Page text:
The Obama administration is excluding large categories of Visa Waiver Program travelers who have recently traveled to terrorist hotspots including Syria, Iraq, Iran, and Sudan from the new requirement that they must first obtain a visa to come to the U.S.
The move has Republican lawmakers calling foul and arguing that the Obama administration is once again trying to circumvent the law.
Thursday the administration announced that it has started to implement the legally mandated security changes to the Visa Waiver Program — requiring that individuals with dual citizenship and people who have traveled to countries known for terrorism, such as Syria, Iraq, Iran, and Sudan, since March 1, 2011 must first obtain a visa before coming to the U.S.
Included in the announcement is the administration’s plan to use its waiver authority to exempt large categories of travelers who visited Iran, Iraq, Sudan or Syria for official duties like government, journalism or humanitarian purposes or to Iran and Iraq for business purposes from the visa requirement.
According to House Judiciary Committee Chairman Bob Goodlatte (R-VA), the waivers amount to an abuse of the administration’s waiver authority that “flies in the face of reason and congressional intent.”
“[T]he Obama Administration is essentially rewriting the law by blowing wide open a small window of discretion that Congress gave it for law enforcement and national security reasons,” the Virginia lawmaker said in reaction to the administration’s announcement.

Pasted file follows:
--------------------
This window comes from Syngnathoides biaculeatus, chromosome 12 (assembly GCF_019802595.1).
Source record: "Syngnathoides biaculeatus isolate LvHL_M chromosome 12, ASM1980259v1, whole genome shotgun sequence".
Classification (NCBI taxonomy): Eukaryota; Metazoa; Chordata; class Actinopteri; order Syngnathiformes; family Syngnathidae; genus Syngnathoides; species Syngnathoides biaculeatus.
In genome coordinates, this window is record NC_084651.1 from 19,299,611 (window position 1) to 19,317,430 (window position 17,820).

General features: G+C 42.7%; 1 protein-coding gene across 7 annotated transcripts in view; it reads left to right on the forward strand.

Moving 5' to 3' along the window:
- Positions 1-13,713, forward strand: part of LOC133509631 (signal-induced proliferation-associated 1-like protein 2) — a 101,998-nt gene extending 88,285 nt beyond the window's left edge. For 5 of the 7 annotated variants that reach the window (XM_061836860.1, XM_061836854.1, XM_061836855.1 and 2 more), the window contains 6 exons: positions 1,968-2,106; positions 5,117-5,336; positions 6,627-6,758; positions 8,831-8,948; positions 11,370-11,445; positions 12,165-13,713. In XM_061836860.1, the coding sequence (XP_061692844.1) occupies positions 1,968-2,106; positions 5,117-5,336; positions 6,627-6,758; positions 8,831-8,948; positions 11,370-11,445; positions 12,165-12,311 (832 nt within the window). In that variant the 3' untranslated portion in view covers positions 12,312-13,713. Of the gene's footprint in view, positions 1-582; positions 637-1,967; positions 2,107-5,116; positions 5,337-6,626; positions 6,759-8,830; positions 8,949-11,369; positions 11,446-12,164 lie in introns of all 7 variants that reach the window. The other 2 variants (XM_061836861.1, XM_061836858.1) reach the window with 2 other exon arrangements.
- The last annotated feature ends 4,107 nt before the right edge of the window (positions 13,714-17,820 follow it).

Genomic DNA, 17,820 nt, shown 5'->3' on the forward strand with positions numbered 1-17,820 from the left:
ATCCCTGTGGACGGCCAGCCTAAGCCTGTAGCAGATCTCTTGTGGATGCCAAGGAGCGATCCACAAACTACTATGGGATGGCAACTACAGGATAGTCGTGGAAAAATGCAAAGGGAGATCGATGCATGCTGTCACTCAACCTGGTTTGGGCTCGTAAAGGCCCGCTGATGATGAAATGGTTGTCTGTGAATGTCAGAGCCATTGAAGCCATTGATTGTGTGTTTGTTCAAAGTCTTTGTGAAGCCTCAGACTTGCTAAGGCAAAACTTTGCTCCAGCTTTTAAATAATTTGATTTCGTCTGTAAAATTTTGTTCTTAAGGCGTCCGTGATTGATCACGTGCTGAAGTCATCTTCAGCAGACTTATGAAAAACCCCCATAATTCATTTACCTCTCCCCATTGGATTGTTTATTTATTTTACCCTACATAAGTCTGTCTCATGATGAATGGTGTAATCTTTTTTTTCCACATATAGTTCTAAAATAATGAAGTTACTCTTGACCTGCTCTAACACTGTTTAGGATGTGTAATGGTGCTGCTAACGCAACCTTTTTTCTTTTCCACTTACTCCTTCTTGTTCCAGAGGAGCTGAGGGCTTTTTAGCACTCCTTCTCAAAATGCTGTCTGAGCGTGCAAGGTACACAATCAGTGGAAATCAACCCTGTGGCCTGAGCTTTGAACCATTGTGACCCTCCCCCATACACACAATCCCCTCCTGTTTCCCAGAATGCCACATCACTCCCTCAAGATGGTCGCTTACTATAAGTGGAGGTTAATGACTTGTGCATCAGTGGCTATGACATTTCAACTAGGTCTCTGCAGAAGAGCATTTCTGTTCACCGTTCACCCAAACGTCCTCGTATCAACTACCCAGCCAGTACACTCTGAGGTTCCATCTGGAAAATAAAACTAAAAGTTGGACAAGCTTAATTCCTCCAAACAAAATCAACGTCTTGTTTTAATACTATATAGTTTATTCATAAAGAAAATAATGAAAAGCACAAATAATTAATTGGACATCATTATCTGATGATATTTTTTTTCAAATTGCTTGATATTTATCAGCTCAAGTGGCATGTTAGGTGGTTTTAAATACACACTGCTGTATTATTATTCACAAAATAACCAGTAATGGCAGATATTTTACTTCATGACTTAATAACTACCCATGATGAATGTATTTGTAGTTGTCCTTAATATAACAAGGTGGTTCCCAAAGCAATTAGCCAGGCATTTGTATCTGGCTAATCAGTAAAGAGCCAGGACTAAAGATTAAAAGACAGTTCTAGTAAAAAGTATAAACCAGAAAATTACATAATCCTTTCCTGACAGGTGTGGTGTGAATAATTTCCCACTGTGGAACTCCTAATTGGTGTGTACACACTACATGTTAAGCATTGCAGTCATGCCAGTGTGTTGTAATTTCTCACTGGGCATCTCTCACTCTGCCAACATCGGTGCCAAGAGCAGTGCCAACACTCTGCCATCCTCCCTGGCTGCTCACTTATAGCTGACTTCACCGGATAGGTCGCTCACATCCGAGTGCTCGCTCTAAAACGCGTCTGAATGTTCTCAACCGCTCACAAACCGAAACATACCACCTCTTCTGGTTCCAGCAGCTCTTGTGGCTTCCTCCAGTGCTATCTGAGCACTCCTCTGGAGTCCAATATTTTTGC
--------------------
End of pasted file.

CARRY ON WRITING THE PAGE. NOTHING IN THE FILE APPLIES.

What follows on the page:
“In fact, the categories of people that the Obama Administration is exempting from the law were expressly rejected by Congress. This needlessly compromises our national security and the safety of the American people,” he added.
House Homeland Security Committee Chairman Michael McCaul (R-TX) and the author of the legislation requiring such travelers to obtain visas, Rep. Candice Miller (R-MI), accused the Obama administration of “blatantly breaking the law” by incorporating such exemptions.
“All waivers announced by the White House were explicitly rejected by Congress during our negotiations with the Administration,” the pair said in a joint statement. “This is not a difference of opinion over statutory interpretation, it is a clear contradiction of the law and the agreement we reached with the White House.”
They added, “President Obama is again putting his relationship with Iran’s supreme leader over the security of Americans.”
According to the House Homeland Security Committee the waive authority was intended for certain individuals, not large categories of Visa Waiver Program travelers.